Accounting for both players and coaches in baseball as well as women’s fastpitch softball, as of December 31st, 2018, members of our website have signed over 900 baseball and softball contracts encompassing 26 different countries. Many of these members alternate between winter and summer baseball overseas, year-after-year.

Jimmy in Australia

“The International Baseball Community has given me the opportunity to travel the world to places I never thought I would see in this lifetime and keep playing the game I love.”

– veteran import player Jimmy Jensen on Baseball Globetrotters season 2, episode 10.

Number of signings by country 

*Time period January 1st, 2013 to February 1st, 2018

Argentina – 6
Australia – 208
Austria – 57
Belgium – 18
Bulgaria – 1
Canada – 25
China – 2
Croatia – 2
Czech Republic – 39
France – 57
Germany – 114
Great Britain – 3
Hungary – 3
Italy – 7 
Japan – 1
Netherlands – 16
New Zealand – 7
Poland – 4
Singapore – 1
Slovakia – 1
South Africa – 5
Spain – 7
Sweden – 19
Switzerland – 23

The number of signings of our members continues to grow every week and every season we break the record set the previous season. 

FACT: For the summer of 2018, our members signed a record 179 contracts

We continue to expand within each of the countries listed above as well as into new markets. Countries which we expect to see more importing from in the near future are New Zealand, Canada, Japan and China. We also have initiatives in place to increasing importing in the Netherlands, Italy, South Africa, United Kingdom, Croatia, Bulgaria and Poland. 

Lisa in Budapest, Hungary

The large majority of signings has been in baseball however women’s fastpitch softball is growing rapidly and we recently brought on board veteran import player Lisa Maulden to lead the charge. Lisa has been overseas since 2014 and has played in Austria, Belgium, Australia, Hungary, New Zealand twice and the Netherlands.

Currently there is more demand for fastpitch softball imports than there is supply, so we have amped up our efforts to find more talented girls who want to extend their careers overseas.

You won’t spend a dime of your own money if you are smart

For the most part our members who sign overseas can travel the world playing the game they love without dipping into their own savings. Some even manage to save money during the winters in Australia since clubs there do not pay a salary but offer jobs earning $20+ AUS or more per hour, which is their minimum wage. Imports to Australia have worked full time, part time and casual jobs at sporting facilities, hotels, construction jobs, the list goes on. It all depends on the club, their connections in the community and how much you are willing to work to support your lifestyle while there.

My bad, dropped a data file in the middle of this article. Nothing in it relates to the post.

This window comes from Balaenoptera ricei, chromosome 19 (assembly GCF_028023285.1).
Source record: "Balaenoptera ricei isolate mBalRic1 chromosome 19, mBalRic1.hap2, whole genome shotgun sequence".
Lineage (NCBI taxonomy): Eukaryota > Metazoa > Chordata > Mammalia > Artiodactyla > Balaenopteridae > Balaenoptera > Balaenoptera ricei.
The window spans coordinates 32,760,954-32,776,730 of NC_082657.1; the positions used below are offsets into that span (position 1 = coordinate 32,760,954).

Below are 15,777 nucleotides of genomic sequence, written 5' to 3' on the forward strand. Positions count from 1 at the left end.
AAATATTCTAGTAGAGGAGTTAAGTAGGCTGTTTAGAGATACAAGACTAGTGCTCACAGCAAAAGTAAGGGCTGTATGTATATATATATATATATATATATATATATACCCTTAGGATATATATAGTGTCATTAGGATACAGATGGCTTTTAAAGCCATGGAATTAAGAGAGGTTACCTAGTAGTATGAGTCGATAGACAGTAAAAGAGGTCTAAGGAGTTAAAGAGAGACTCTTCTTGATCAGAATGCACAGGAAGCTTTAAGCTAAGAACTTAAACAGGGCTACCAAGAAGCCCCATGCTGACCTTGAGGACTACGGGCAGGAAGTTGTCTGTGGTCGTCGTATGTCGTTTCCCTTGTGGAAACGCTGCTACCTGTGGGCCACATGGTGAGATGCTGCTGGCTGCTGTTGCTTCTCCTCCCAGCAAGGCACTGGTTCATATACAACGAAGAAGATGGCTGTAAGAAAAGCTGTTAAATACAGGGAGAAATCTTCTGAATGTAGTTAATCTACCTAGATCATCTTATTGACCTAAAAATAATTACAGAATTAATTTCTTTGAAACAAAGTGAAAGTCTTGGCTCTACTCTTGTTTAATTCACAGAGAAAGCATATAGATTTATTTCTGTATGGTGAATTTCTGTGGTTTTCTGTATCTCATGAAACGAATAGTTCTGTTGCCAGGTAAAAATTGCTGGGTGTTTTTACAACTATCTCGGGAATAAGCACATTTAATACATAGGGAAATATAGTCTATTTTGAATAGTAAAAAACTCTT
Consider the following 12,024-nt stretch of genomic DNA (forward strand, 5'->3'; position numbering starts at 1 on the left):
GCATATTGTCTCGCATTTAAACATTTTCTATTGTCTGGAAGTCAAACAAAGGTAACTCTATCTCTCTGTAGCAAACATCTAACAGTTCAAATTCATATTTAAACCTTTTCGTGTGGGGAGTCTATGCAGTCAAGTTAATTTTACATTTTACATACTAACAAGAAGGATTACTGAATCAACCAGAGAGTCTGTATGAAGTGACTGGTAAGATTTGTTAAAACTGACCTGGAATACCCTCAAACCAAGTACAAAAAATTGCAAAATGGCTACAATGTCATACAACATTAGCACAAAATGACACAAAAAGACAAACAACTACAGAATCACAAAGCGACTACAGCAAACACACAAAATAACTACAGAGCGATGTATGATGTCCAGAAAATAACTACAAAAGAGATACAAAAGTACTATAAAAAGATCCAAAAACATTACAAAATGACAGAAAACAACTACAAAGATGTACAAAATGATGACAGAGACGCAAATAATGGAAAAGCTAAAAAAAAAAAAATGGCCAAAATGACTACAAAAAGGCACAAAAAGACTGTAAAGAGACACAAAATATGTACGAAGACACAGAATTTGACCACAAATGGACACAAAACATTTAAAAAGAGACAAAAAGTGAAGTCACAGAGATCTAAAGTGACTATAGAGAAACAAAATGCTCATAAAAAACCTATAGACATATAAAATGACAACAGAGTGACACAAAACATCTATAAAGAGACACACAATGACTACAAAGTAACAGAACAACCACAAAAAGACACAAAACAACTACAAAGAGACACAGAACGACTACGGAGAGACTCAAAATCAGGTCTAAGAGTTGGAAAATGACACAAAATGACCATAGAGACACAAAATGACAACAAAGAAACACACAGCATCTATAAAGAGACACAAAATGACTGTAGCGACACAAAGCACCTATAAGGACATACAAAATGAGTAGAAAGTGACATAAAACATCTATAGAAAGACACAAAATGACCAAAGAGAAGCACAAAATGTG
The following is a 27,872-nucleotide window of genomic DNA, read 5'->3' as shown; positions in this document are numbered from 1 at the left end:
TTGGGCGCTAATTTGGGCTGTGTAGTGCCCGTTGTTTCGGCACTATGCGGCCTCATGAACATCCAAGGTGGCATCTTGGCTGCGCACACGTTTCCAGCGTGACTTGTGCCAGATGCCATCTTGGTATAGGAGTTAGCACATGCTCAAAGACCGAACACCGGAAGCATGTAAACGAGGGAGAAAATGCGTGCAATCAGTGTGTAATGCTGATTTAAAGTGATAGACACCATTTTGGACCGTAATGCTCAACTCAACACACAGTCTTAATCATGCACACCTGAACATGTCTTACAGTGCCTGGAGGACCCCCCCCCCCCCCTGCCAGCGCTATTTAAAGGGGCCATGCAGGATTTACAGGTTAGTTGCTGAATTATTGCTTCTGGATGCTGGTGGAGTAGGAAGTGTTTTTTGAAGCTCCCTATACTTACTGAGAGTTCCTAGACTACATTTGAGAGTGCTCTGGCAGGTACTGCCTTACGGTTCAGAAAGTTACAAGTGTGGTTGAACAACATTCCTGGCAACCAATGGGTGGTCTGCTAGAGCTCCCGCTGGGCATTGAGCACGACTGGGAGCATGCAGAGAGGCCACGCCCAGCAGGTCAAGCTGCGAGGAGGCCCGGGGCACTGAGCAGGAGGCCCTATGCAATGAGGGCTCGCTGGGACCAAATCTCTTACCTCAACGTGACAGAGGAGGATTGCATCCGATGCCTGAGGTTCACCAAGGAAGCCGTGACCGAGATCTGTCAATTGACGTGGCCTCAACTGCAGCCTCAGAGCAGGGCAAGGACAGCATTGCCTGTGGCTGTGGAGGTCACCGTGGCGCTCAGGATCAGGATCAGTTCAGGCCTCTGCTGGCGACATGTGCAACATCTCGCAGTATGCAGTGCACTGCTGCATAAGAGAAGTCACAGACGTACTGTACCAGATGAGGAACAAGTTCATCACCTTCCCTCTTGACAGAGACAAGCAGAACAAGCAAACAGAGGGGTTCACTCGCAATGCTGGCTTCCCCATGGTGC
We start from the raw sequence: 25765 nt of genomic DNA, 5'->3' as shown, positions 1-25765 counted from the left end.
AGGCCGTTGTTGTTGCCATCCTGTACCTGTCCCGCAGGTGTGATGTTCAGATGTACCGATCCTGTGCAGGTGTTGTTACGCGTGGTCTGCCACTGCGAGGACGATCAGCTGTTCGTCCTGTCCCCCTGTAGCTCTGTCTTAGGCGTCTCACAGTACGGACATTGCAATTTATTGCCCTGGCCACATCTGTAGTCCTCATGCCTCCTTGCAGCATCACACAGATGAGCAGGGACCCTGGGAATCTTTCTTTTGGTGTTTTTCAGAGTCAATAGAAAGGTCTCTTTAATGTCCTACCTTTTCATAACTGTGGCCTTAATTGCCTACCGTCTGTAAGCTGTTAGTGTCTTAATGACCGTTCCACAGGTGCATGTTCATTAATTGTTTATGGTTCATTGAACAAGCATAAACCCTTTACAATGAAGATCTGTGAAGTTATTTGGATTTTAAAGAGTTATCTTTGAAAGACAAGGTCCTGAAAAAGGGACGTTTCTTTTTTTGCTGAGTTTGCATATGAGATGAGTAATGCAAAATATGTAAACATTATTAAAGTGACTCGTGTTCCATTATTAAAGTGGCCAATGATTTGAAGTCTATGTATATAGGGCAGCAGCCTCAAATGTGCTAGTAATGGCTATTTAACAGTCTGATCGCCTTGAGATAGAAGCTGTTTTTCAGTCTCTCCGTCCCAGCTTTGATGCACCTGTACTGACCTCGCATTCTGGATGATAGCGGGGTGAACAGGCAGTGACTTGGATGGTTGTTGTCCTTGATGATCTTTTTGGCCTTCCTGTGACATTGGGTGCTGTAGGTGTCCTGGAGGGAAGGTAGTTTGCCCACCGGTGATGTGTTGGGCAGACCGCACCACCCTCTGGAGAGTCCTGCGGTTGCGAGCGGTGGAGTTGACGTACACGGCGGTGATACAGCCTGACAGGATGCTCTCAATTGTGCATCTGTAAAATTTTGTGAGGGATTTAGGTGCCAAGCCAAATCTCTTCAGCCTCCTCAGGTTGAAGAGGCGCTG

Get started here!

Imports overseas who wish to make the most of their experience and do some traveling should bring their own savings unless they plan to work full time while in Australia and save up for traveling during the Christmas break and while they are in Europe during the summer.

Andrew playing for the Rouen Huskies

This IBC podcast episode 49 with veteran overseas import Andrew Medeiros is one of many podcast interviews on the Australian baseball experience. Andrew shares some detail on his set up and the cool job he had. Andrew worked all fall and then took a three week road trip to New Zealand with other imports in the league.

Outside of Australia, the typical monthly salary for the player with no or little pro experience will range from as little as a food stipend of $250-$300 U.S. per month up to $800 U.S. a month. The experienced professionals who have had a successful minor or independent professional career usually fall between at $800 and $2,500 per month with a few earning upwards of $5000 per month.

Want to know your chances of signing? Fill out this form and we will contact you with feedback. 

Those with European dual citizenship are in high demand in Europe and therefore typically get paid more than others at the same skill and experience level. If you have parents, grandparents or even great grandparents born in Europe, it is worth looking into by contacting the closest embassy of the country where they were born.

Another thing to consider is the cost of living in the country of the club which makes you an offer. For example, an offer from a club in Zurich, Switzerland for $800 per month is not the same as an offer from a club in Prague, Czech Republic for the same amount. Check out  cost of living comparisons at https://www.expatistan.com/cost-of-living before signing contracts!

Often within an offer clubs will include a public transport pass, performance bonuses, opportunity to earn extra cash, and/or free food at the clubhouse on games days and other events of which you are required to work. These are all worth asking about if you are on a tight budget and want to maximize your experience.

If you are a college senior or an established professional who has peaked in his/her career or was recently released, baseball overseas is a great option to continue your career. You can get started now with a membership at the Baseball Jobs Overseas by clicking here.

Related articles

Breakdown of pre-requisites to play overseas. Info on level of play and leagues

Top 10 Ranking of Roles Clubs Overseas are Seeking to Fill with an Import

Questions?

If you have any questions about playing or coaching overseas feel free to email BBJO founder David Burns at dburns@baseballjobsoverseas.com

Testimonials from current and past members

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